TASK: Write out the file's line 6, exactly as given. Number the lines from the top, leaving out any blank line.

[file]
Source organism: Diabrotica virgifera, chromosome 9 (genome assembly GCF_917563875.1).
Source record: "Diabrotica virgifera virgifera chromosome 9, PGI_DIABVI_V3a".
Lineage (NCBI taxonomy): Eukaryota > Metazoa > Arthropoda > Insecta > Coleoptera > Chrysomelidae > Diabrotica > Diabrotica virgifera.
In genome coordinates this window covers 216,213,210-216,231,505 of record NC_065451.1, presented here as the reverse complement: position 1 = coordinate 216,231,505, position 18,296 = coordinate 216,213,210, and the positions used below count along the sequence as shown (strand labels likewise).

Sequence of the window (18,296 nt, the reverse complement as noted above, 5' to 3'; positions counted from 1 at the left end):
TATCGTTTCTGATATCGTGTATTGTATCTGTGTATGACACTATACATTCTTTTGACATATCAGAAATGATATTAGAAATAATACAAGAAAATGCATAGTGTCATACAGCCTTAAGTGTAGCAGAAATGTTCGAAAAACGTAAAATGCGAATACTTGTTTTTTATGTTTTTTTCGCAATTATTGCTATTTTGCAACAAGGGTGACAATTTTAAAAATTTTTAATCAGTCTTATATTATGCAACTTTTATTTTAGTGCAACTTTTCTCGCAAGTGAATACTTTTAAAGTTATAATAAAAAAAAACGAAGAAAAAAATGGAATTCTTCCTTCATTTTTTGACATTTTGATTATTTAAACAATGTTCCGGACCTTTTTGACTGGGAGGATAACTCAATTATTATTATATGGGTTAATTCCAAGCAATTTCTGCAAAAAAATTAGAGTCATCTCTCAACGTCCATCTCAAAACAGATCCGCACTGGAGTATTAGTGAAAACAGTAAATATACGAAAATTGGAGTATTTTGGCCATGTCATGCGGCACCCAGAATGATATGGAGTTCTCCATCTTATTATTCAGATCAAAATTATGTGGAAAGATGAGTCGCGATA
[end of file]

TATCGTTTCTGATATCGTGTATTGTATCTGTGTATGACACTATACATTCTTTTGACATATCAGAAATGATATTAGAAATAATACAAGAAAATGCATAGTGTCATACAGCCTTAAGTGTAGCAGAAATGTTCGAAAAACGTAAAATGCGAATACTTGTTTTTTATGTTTTTTTCGCAATTATTGCTATTTTGCAACAAGGGTGACAATTTTAAAAATTTTTAATCAGTCTTATATTATGCAACTTTTATTTTAGTGCAACTTTTCTCGCAAGTGAATACTTTTAAAGTTATAATAAAAAAAAACGAAGAAAAAAATGGAATTCTTCCTTCATTTTTTGACATTTTGATTATTTAAACAATGTTCCGGACCTTTTTGACTGGGAGGATAACTCAATTATTATTATATGGGTTAATTCCAAGCAATTTCTGCAAAAAAATTAGAGTCATCTCTCAACGTCCATCTCAAAACAGATCCGCACTGGAGTATTAGTGAAAACAGTAAATATACGAAAATTGGAGTATTTTGGCCATGTCATGCGGCACCCAGAATGATATGGAGTTCTCCATCTTATTATTCAGATCAAAATTATGTGGAAAGATGAGTCGCGATA